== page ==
Grassroots and Conservation Equal Success

John Blaha
Grassroots and Conservation Equal Success
Marsh grass planting at the Galveston Bay-Oyster Lake Project exemplifies the types of opportunities available for volunteers wanting to improve marine habitat resources. -Lisa Laskowski photo.
As you open the pages of this month's TSFMag, CCA Texas will have already held one banquet, been a part of the Houston and San Antonio boat shows, and be preparing for the All Valley and Coastal Bend shows as well. Hunters are putting away their hunting gear and prepping their fishing gear, while the trophy trout enthusiasts have been at it for a couple months now chasing that once in a lifetime speckled trout. January and February also signals the kickoff for CCA Texas across the state as the planning activities for the year settle into place and, for some chapters, shift into high gear.

2014 was once again a record-setting year for CCA Texas and individual chapters across the state. Attendance and money raised were both at all-time highs, and none of this would be possible without the continued support of volunteers and supporters at the grassroots level of all the local chapters. The support of volunteers, members and sponsors is unparalleled by any like organization in the state and across the nation, and CCA Texas is thankful for this support as it continues to move forward in ensuring a healthy coastal resource for the entire state of Texas.

The belief in the CCA mission continues to be strong as witnessed by continued growth, not only in Texas, but in states along the Gulf, Atlantic and Pacific. The organization established its first inland state chapter when a group of passionate anglers in Nashville approached the organization about creating a Nashville Chapter. Several anglers in the area regularly fish the Florida Panhandle and other areas, and wanted to be a part of the organization that made a difference for the coastal resources all along the U.S. Coasts. The event was held in November, it was a sellout and a great success.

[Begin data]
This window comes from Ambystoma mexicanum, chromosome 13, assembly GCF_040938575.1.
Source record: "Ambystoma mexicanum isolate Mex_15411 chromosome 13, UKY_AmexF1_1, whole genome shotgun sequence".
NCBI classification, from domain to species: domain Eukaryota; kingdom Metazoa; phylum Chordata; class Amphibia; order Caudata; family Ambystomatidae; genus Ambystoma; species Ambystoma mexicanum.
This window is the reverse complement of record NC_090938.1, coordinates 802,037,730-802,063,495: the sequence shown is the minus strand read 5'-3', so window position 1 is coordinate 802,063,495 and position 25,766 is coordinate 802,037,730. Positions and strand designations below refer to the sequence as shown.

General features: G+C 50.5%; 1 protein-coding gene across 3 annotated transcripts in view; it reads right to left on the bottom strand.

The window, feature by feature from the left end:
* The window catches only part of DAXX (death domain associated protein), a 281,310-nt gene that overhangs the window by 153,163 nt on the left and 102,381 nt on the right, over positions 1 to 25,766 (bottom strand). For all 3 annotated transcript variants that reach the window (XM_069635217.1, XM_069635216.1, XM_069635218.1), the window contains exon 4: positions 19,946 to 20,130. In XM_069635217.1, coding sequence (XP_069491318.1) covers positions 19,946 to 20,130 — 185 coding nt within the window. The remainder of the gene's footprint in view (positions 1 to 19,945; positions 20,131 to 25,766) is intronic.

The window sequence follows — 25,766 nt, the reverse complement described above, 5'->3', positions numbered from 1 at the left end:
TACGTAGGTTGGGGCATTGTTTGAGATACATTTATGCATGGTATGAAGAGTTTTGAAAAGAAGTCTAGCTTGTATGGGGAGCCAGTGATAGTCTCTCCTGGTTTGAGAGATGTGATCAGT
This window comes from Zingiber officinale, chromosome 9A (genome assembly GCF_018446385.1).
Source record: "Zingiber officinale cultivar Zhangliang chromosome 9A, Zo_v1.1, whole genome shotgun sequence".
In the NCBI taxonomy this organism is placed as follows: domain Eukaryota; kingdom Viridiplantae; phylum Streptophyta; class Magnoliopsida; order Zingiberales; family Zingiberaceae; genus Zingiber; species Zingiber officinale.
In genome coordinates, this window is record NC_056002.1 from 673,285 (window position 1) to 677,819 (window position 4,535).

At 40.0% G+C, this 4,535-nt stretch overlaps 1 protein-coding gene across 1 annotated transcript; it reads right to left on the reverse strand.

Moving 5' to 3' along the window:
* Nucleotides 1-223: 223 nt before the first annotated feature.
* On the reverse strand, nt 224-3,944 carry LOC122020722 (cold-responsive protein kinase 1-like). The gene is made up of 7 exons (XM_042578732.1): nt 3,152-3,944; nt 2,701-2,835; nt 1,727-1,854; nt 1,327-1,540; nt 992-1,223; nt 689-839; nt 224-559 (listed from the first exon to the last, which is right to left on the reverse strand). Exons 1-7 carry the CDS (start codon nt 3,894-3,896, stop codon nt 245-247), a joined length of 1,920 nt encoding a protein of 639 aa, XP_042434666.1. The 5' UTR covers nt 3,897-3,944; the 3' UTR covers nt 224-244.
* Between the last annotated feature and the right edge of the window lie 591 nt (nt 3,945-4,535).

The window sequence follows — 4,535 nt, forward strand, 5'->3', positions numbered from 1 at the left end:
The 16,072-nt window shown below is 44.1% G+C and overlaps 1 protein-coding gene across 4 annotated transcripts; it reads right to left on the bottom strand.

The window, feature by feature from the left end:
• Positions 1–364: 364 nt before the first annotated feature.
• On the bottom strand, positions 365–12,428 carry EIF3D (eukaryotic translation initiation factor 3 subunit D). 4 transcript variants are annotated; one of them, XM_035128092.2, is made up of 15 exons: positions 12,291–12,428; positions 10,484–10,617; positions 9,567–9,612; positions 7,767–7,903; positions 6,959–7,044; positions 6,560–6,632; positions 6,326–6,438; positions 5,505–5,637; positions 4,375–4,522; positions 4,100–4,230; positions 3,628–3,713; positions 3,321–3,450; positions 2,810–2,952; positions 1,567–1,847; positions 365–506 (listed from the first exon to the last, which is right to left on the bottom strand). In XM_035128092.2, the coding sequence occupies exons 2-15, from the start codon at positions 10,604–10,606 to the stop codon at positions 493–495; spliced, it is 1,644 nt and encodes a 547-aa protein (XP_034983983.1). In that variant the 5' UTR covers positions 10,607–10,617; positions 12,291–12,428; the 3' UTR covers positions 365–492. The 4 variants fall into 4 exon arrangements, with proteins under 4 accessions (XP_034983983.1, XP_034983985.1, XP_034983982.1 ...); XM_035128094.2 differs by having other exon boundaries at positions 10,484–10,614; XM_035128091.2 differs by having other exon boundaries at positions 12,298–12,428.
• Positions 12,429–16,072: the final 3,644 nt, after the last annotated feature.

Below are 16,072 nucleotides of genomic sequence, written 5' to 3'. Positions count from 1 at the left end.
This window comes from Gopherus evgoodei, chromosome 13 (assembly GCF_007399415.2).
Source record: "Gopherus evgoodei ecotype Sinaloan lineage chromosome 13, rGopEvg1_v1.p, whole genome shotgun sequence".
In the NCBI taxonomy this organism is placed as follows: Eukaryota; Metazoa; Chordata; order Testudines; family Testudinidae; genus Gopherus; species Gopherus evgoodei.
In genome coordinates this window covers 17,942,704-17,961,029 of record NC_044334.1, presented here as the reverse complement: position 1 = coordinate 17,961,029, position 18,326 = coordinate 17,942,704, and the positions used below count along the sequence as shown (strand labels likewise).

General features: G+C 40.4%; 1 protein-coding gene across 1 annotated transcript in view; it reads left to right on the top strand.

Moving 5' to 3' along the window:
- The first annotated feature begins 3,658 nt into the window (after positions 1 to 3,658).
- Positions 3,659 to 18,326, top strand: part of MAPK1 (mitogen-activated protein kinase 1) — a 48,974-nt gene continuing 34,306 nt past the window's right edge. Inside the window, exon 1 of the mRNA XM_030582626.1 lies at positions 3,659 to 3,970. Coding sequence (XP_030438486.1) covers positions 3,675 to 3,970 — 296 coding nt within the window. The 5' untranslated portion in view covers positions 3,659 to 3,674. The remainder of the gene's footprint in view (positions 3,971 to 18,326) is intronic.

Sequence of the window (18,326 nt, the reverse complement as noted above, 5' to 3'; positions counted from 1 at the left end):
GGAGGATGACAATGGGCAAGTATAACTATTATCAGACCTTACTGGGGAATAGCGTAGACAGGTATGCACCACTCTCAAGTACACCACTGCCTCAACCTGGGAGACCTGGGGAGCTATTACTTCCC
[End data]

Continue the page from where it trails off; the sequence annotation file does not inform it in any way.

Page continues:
The continued success of CCA Texas and other state chapters across the nation point to a growing desire and belief that the present day anglers must step up and take a responsible attitude to ensure that the present generations and those in the future will be able to enjoy healthy and bountiful coastal resources. Many times the desire may be the same, but the approach by different organizations may be different. In the end, the key to any conservation effort is to put the resource first.

How can you help? There are many opportunities to help in the coastal conservation efforts in Texas. Looking to volunteer? How about becoming an active member in your local CCA Chapter, taking part in a clean-up activity such as the Annual Crab Trap Cleanup or the Padre Island National Seashore Big Shell Cleanup, participating in Marsh Mania on the Upper Texas Coast, simply carrying a trash bag with you every time you hit the water and picking up trash as you go along; or educating yourself about issues along the coast and becoming an active participant in the public hearing process. Opportunities are everywhere, and you do not have to look far to find them.

CCA Texas and the local chapters welcome new faces to the area banquet planning committees and chapter boards. Visit or call the CCA offices at (713) 626-4222 and ask for your area chapter's Assistant Director and they will get you in contact with the right person or make suggestions on how you can get involved.

In closing, I recently found myself in a conversation with Capt. Jay Watkins after a recent trip on which one of his clients had caught a life-time trout. As the conversation carried on, Jay reflected how everything just worked out perfect: the planning, the preparation, the approach during the day of fishing, and lastly how once hooked, the fish was brought to hand just as it should be in a rewarding manner. High fives and hugs were shared, photos taken and then the fish was released and the reflection began. We talked some more and he closed with the fact that a lot of people never get to experience that once in a life-time fish and that some are luckier and get to experience it more than once. His last comment knocked me back in my chair and hit me hard. One of his very close and best friends is currently in a battle for his life with cancer. His comment was that his best friend most likely would never get to experience that opportunity again. This comment drove home the fact that each and every trip out we should stop and spend just a few minutes to enjoy what we are surrounded by, because that could be our last time.

Enjoy the resource and conserve it for the future!